May 27, 2011

The linear model: science to policy

Image source: FY 2012 NIH Budget Roll-out, PowerPoint Presentation, February 15, 2011.

In my last post, I brought up the "linear model" of basic to applied research. This is pervasive at the highest levels of U.S. federal science agencies: for example, the image above is from a presentation by Francis Collins, the director of the National Institutes of Health (NIH). The NIH has recently been under attack for not producing breakthroughs in biomedicine that can be applied to society. Looking at the statistics, the United States spends the most on health care (per GDP and per capita) than any other developed country, yet we rank 24/30 for life expectancy of these developed countries (source: Crow, 2011). And we spent 26.6 billion on NIH-funded scientific research in 2010. There's not simply a "gap" in the pipeline that links science with society; there's a fundamental mismatch of research funding and goals, and with health outcomes. Many of the health-related outcomes we strive for do not require more basic research, but rather changes in social, behavioral, and economic factors (access to cheap, nutritious food, preventative medicine, cessation of smoking, etc.).
Another version of the linear model as a research "pipeline."

A recent report by a medical advocacy group promotes the linear model that investment in the NIH has led to positive economic outcomes, such as creating public and private jobs. That's great, but that still doesn't answer the question about health outcomes. For example, what's the difference between creating medical jobs, and simply endowing the arts and creating more jobs for artists? A good answer is that we use science for more than just finding cures; we also use it for guiding policy decisions and making politics more transparent through a common language of science.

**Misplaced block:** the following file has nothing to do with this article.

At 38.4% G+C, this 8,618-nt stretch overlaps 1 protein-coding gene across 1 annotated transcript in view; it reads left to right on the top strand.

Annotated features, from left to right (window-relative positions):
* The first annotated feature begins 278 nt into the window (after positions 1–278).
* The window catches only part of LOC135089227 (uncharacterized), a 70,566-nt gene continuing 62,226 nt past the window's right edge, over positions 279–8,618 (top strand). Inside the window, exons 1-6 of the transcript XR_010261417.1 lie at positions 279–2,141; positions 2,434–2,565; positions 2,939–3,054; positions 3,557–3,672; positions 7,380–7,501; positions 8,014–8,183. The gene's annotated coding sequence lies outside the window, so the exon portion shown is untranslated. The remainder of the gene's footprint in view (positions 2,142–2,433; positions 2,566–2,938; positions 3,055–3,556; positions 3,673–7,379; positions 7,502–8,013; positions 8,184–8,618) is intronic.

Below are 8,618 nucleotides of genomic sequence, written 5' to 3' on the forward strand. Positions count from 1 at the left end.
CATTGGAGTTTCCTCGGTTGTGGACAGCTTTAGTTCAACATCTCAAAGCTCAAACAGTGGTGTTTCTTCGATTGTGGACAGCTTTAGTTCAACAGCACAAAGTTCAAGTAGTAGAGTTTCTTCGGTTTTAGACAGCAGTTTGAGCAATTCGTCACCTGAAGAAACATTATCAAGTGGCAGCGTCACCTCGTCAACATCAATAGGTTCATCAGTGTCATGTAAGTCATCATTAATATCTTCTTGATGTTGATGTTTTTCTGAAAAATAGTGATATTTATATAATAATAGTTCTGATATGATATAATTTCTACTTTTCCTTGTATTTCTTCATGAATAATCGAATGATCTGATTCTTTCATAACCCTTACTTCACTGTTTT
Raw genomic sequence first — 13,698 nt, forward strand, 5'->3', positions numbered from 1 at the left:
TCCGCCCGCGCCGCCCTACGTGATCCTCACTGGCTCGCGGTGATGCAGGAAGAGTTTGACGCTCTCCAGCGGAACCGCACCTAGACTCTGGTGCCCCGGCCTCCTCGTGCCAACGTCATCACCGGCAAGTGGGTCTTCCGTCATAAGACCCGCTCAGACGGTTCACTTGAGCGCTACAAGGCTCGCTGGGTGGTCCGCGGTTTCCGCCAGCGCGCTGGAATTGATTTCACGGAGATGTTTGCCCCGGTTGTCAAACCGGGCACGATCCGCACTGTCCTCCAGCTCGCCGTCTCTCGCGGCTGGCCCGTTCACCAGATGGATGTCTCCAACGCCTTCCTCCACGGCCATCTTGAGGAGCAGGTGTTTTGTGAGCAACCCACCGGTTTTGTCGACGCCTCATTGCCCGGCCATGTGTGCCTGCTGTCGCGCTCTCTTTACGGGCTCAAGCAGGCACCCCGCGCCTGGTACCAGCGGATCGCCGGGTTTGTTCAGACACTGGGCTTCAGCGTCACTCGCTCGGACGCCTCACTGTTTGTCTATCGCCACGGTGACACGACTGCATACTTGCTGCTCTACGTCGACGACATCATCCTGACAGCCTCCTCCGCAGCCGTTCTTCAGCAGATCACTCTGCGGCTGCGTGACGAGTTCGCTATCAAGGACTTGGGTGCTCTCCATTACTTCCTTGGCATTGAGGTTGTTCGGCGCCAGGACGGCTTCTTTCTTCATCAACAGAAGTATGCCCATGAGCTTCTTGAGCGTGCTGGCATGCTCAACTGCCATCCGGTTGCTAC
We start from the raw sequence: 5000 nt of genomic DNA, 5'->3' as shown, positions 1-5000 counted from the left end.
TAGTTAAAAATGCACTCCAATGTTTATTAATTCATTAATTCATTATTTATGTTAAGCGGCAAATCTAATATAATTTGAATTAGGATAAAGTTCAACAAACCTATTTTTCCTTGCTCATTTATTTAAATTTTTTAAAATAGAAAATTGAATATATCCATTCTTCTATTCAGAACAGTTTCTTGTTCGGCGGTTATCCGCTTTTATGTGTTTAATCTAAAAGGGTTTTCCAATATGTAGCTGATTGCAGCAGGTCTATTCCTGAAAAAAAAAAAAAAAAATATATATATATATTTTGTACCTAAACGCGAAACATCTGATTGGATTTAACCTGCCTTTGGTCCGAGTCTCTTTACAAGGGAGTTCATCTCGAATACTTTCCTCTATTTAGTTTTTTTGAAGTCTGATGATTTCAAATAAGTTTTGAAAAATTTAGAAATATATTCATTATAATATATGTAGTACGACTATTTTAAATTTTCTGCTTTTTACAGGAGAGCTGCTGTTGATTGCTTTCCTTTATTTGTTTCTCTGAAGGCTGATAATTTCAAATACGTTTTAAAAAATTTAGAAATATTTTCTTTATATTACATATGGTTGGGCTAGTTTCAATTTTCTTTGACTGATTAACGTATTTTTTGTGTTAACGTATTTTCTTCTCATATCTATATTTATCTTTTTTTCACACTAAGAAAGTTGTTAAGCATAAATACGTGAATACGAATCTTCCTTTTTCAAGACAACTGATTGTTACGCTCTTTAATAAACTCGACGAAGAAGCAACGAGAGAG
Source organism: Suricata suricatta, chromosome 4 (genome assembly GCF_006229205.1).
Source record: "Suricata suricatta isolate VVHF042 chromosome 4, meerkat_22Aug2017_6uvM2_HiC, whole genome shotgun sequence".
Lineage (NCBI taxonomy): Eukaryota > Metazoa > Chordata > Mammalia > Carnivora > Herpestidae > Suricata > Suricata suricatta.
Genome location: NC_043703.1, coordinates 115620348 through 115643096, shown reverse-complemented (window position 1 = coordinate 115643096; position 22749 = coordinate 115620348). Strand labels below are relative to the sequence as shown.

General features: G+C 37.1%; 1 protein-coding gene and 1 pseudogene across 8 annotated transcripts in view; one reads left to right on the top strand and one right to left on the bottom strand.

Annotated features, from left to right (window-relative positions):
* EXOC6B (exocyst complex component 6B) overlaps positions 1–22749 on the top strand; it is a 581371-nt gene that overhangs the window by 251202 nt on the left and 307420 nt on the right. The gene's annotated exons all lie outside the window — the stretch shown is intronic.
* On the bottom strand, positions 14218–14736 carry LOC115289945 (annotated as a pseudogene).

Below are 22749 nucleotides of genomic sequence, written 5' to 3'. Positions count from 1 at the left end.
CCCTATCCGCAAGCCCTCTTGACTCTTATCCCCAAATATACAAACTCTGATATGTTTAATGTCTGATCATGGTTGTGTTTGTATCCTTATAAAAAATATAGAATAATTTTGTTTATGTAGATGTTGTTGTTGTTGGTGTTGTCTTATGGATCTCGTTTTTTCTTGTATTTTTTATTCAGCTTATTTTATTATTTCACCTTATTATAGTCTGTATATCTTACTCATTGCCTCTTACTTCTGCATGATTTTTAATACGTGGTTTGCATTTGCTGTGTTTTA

STS scholars like Yaron Ezrahi have written extensively on how science is necessary to democratic politics because we can require politicians to justify their actions. "Seeing is believing" has been a mantra of science since the 1600s, and science can be used to "see" things like environmental and health impacts. But most of the time, science is not so easy to translate into politics. The case of climate change, and other environmental debates, are a good example of this.

This brings me to the second type of the mythical "linear model": the science-to-policy model. Roger Pielke, Jr. writes about this in The Honest Broker, which I will once again recommend. Like the NIH, the Intergovernmental Panel on Climate Change (IPCC) is part of a scientific authority that believes that more science=good policy outcomes. For quite a few years now, the assumption has been that science tells us climate change is bad, therefore we need policy to stop carbon emissions. In this model, the scientific experts appear to be removed from the politics (the "Mertonian ideal") However, climate change is more complicated than just carbon emissions, and this linear model limits how we can deal with the impacts of climate change that we cannot stop. Dr. Silke Beck is a German social scientist who writes about this in an article called, "Moving beyond the linear model of expertise? IPCC and the test of adaptation," published in the scientific journal Regional Environmental Change in 2010.

According to the linear model, humans cause carbon emissions, carbon emissions cause climate change, and climate change has impacts that we must adapt to. If we are unsure of any of these steps, policy-making becomes a gridlocked debate over the science (which is full of inherent uncertainties, even when nearly all scientists agree that climate change is happening because of humans). Beck's analysis explains why more science has not led to better policies. In the linear model, solutions to climate change are restricted to limiting emissions. But there are other options: policies to promote overall adaptive capacity, and win-win improvements to infrastructure and technological innovation.